I (right) and my partner, Jean Albright, a 20-year Air Force veteran who is director of new media for Windy City Media Group, held a private wedding April 28 in Chicago. We have been together 18 years. We did not register as a civil union in Illinois, out of protest over the unequal treatment of LGBT couples. Mona Noriega, director of the Chicago Commission on Human Relations, led the ceremony. Also pictured is David Strzepek, who was among those standing for the ceremony. Photo by Hal Baim.
Barack Obama returned back to his 1996 view on same-sex marriage last week, but this time he did so as president of the United States. In an interview with ABC's Robin Roberts, Obama confirmed that he has "evolved" on the issue and personally backs same-sex marriage. While he said the issue is for the states to handle, which disappointed some, the fact is that Obama can't regulate what states do, and it will be up to the U.S. Supreme Court and other federal district courts to decide the application of federal laws that force states to recognize other states' contracts, including on marriage.
Obama's revolution back to his 1996 view, stated in a response to an Outlines newspaper candidate questionnaire (Outlines purchased and merged with Windy City Times in 2000), was part personal and part practical. In 1996, when he was first running for the Illinois state senate, Obama said he would support same-sex marriage and fight any efforts to limit it; this was in light of the then-new plans for "defense of marriage" state and federal laws.
At the core, Obama actually never changed his view that same-sex couples should have the same rights and benefits as those given to opposite-sex couples. What changed after 1996 was a slow move away from the word "marriage." In 1998, again surveyed by Outlines, he took no position on the topic of same-sex marriage. In 2004, when he was running for U.S. Senate, Obama told me in an interview for Windy City Times that he supported civil unions and all the benefits and rights of marriage for LGBT couples, but not the use of the word "marriage," because it was a more realistic and practical goal to have. By the general election that year, Obama first injected religion into the argument.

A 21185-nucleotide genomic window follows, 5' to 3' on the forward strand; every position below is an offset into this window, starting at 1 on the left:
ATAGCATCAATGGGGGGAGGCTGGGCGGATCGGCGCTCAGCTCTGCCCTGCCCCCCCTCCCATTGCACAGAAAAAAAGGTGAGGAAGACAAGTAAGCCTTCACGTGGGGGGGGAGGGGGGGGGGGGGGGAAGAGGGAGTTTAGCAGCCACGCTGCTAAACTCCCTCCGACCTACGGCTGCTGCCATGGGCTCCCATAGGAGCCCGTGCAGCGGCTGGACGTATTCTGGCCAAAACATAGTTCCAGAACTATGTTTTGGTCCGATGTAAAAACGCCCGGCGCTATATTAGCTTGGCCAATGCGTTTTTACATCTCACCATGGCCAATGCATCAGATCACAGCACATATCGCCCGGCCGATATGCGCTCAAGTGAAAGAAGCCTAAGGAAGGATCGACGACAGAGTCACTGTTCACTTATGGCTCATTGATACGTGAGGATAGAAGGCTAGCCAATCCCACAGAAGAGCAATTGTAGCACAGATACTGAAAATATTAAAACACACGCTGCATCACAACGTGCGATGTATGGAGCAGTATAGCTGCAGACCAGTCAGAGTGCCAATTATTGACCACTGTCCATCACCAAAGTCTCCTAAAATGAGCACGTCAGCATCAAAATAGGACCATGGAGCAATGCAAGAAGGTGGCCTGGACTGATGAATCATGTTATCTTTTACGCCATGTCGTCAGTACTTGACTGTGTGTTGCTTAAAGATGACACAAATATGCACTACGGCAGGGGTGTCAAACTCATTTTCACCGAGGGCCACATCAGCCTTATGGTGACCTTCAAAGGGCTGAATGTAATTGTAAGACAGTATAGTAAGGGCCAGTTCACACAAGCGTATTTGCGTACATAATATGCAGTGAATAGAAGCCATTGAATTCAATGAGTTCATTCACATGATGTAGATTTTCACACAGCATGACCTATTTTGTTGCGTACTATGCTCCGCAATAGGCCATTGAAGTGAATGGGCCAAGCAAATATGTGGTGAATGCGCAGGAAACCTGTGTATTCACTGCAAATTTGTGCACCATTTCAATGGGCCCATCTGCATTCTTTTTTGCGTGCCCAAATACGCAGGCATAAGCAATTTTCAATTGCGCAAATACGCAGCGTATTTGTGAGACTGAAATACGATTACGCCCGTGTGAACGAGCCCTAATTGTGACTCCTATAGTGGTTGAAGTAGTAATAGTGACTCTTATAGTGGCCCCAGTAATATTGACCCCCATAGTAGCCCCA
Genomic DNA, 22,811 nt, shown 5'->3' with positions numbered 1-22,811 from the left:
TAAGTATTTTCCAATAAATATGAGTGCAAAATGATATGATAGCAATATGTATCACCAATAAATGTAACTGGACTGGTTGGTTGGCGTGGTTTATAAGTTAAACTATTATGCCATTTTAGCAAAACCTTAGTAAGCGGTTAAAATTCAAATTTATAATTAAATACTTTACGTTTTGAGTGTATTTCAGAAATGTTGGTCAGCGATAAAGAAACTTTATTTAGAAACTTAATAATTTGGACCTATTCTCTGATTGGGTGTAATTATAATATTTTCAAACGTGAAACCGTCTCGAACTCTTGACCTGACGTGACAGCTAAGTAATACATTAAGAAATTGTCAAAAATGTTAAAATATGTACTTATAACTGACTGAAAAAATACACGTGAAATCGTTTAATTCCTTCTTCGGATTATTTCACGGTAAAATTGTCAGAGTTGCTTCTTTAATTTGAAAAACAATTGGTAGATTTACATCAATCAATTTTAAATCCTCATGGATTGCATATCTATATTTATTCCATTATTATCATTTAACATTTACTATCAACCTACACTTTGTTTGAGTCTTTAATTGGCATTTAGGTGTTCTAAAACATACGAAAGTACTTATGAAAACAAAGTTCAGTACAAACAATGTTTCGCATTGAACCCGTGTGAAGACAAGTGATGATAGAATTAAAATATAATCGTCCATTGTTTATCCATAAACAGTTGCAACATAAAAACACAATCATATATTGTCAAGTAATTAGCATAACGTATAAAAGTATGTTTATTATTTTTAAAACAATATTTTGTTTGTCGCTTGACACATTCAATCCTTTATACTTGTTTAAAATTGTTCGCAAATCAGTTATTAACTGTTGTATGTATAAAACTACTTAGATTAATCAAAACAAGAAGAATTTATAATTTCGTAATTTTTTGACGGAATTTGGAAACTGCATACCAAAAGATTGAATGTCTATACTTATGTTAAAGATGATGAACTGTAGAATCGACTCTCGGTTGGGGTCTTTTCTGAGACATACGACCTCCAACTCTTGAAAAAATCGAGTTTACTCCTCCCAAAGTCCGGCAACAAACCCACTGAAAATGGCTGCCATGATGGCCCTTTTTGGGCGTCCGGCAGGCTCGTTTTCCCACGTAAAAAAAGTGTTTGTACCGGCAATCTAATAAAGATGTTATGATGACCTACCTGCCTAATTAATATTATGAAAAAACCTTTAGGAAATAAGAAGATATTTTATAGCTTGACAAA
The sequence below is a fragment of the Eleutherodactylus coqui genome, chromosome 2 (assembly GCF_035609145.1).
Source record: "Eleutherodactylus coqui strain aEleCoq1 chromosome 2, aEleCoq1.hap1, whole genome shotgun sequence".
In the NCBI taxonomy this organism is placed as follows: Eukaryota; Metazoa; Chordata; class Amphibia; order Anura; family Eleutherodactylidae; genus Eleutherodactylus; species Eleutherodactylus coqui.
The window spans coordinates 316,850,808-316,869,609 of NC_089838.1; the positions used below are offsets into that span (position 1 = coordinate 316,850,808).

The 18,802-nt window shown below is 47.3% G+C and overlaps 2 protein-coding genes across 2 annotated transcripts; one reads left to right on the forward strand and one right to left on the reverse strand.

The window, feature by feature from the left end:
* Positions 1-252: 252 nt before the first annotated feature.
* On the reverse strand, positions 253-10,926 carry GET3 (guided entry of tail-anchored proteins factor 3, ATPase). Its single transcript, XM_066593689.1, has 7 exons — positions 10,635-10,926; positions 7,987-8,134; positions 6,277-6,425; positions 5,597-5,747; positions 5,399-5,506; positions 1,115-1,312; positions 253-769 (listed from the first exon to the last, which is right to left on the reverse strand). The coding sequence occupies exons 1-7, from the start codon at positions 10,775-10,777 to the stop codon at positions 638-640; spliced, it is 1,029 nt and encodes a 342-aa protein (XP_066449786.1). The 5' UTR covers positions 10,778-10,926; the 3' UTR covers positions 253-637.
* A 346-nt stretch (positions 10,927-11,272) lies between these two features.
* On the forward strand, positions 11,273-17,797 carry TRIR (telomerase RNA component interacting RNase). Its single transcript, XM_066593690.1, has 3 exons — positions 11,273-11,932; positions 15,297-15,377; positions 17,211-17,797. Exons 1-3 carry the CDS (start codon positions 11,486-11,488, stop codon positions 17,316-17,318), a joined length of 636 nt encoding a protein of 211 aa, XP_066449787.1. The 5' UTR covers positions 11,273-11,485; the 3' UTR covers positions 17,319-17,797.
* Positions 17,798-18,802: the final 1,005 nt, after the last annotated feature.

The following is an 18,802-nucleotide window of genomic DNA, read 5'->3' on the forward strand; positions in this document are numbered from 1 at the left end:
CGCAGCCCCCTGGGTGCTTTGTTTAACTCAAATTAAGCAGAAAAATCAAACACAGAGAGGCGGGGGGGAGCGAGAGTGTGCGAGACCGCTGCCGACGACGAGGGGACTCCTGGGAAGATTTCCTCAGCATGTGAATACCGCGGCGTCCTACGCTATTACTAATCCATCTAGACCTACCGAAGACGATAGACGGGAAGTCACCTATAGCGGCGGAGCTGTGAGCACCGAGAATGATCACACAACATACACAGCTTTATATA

This is pretty much where he has stayed ever since, using a religious excuse as a basis for keeping the word "marriage" out of the debate, while remaining in favor of the rights and benefits. But that practical, academic approach was never going to be enough, because the word "marriage" has very real legal and economic benefits. Setting up an entirely new set of laws for same-sex couples will always be separate and unequal.
Parallel to Obama's own shift on same-sex marriage has been a tremendous shift in public opinion. Some polls show that a slight majority of Americans now favor gay marriage. Even though the right wing still campaigns vigorously on social issues, there is a momentum building in favor of marriage equality. Obama boarded the train mid-trip, but the belief is that his words will play an important role moving forward.